When you don't need the extra logging any more, CTRL-C the "bunyan" (or "dtrace") process. The program modifications are undone, and your program goes on dropping debug log entries.

Voilá! By using Bunyan as a logging library, you get the ability to walk up to a production service and enable debug logging without restarting it. This has proven critical for a number of cases where it's too expensive to log debug messages all the time, but we had a live service behaving badly, and restarting the service would likely have cleared the issue without giving us a chance to root-cause it.

Try it yourself

I ran these examples on OS X because it's convenient, but all of our production services run on SmartOS (an illumos distribution). This facility works on any system that supports DTrace USDT.

If you've got Node installed already, it's ridiculously easy to try this out. First, create a temporary directory and install bunyan locally:

dap@sharptooth $ npm install bunyan

then start a Node REPL, load up bunyan, and create a logger at level "info":

dap@sharptooth $ node
> var r = require('bunyan')
> var l = new r({ 'name': 'test', 'level': 'info' })

At this point, you can log "info" messages, but "debug" messages will be hidden:

>'test info message')
{"name":"test","hostname":"sharptooth.local","pid":1076,"level":30,"msg":"test info message","time":"2013-09-27T18:13:00.820Z","v":0}
> l.debug('something went wrong')

Now in another shell, use "bunyan -p":

# In another shell:
dap@sharptooth $ sudo bunyan -p '*'   # sudo required for DTrace

That will block waiting for something to happen. Back in the first shell, log that debug message again:

> l.debug('something went wrong')

and over in the second shell, you should see something like this:

[2013-09-27T18:16:19.679Z] DEBUG: test/1076 on sharptooth.local: something went wrong

Success! Because we used bunyan -p '*', we'll see log messages from all Node processes on the system. You can also specify a specific pid instead of '*'.

Dynamic probes for your application

Bunyan's dynamic probes are implemented using Chris Andrews's node-dtrace-provider module, which makes it very easy to add custom probes to any application. (The whole Bunyan integration with DTrace is about 20 lines of code.)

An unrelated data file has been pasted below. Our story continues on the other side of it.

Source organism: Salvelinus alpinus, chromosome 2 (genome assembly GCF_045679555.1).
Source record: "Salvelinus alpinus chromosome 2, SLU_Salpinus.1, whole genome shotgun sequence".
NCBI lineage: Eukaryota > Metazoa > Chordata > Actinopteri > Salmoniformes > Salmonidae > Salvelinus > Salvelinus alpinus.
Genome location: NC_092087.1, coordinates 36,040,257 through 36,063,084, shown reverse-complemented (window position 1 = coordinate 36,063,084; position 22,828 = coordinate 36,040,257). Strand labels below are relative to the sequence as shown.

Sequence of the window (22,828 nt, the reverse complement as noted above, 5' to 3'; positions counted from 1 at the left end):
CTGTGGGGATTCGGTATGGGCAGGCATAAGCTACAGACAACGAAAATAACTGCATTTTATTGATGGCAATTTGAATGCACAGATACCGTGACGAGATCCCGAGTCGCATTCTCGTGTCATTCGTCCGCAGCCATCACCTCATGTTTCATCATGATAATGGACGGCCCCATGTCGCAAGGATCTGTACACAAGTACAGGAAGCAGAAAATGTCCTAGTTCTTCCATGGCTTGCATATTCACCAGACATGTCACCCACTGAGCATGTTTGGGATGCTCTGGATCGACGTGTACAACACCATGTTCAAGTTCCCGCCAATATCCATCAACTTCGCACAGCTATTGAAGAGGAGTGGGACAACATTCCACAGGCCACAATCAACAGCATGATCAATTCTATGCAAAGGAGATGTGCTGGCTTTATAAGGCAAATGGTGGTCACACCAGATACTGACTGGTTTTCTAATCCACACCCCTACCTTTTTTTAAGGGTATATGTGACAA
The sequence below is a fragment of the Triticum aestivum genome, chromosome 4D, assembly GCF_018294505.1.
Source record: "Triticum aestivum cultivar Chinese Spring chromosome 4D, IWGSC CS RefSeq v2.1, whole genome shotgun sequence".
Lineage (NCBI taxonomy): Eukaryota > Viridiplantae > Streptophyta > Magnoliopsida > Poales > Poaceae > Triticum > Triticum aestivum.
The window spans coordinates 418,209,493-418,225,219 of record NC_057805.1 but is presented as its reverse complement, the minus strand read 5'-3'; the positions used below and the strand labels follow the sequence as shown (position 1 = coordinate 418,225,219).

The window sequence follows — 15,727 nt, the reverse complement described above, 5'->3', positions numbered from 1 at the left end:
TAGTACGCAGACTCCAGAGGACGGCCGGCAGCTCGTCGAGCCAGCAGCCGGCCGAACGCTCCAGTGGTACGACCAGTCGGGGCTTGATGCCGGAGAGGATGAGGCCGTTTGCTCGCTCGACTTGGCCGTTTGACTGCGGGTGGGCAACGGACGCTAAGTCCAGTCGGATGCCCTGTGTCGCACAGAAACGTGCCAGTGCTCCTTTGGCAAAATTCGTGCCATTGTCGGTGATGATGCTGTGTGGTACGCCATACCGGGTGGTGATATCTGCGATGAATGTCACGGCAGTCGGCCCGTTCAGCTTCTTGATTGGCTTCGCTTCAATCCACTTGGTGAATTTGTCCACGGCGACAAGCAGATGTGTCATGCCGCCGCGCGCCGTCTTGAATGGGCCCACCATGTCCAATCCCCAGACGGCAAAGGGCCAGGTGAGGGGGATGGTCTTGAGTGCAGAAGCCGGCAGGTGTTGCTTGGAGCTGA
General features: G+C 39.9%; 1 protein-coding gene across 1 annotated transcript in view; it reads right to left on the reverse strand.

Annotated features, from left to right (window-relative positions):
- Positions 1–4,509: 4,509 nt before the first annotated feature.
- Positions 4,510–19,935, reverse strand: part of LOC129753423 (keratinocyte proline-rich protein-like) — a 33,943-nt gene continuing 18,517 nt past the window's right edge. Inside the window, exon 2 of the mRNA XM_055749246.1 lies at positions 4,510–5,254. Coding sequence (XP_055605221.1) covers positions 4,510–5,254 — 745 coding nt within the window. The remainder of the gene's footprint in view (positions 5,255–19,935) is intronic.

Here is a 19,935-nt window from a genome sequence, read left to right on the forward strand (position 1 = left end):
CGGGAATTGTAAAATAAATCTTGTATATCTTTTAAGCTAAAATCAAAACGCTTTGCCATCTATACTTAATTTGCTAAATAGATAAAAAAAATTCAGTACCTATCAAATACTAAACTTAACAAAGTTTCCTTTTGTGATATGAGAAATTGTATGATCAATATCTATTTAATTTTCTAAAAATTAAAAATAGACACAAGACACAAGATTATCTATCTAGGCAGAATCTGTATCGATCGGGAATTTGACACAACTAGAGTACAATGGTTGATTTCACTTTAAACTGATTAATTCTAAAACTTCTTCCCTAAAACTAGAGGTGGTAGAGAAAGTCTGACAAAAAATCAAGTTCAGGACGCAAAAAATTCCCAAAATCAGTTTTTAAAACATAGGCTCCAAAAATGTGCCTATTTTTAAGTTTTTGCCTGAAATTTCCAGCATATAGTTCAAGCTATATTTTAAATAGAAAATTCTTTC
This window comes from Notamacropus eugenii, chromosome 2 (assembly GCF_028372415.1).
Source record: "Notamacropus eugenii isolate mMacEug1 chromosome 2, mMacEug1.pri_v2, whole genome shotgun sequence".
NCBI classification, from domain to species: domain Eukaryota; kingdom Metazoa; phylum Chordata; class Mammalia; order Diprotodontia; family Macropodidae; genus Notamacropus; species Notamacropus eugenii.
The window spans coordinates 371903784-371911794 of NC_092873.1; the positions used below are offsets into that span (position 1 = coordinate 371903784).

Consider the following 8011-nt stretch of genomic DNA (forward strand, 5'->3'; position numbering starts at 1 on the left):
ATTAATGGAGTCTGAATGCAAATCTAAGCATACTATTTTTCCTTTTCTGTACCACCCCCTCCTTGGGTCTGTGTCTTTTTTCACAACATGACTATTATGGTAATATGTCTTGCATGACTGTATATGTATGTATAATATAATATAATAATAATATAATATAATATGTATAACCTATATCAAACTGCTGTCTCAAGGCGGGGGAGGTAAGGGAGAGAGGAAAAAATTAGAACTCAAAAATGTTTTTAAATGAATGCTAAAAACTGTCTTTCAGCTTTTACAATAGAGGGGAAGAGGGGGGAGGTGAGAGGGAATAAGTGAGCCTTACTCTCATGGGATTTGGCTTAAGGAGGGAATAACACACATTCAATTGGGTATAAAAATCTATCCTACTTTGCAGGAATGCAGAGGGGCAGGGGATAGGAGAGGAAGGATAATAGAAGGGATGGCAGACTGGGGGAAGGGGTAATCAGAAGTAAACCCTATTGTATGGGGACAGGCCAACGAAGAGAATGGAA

Another great example that we also use heavily is node-restify, which creates DTrace probes for the beginning and end of each HTTP request, as well as each of the phases of request processing (auth, parsing, logging, and so on). You can enable these probes in production to get a fine-grained look at request latency, including what parts of each request are taking a long time.

In this post, I described Bunyan, the Node.js logging library we use at Joyent. I explained how we use DTrace probes built into Bunyan to extract more debug information from a production service than we can normally extract without disrupting the service itself. We focus on tools for production because the hardest issues often show up only in production deployments, and the production environment is far more constrained than development. By building tools designed for production use, we're able to debug failures both in the field and in development, in many cases root-causing them the first time we see them.

1 Manta service logs are a good example of both the value of structured logs and Manta's ability to process these logs. Manta service logs include both debug messages and more structured messages used to generate user's usage reports and bills. These logs are uploaded periodically to Manta. To generate each user's report, we run a map-reduce Manta job over these logs that parses each record and tallies up reports per-user. Similarly, when we want to see how often some particular error message has been seen, we run a Manta job to grep over the logs (literally just "grep PATTERN"). For more on using Manta for log analysis, check out Wanelo's post on business data analytics using Manta.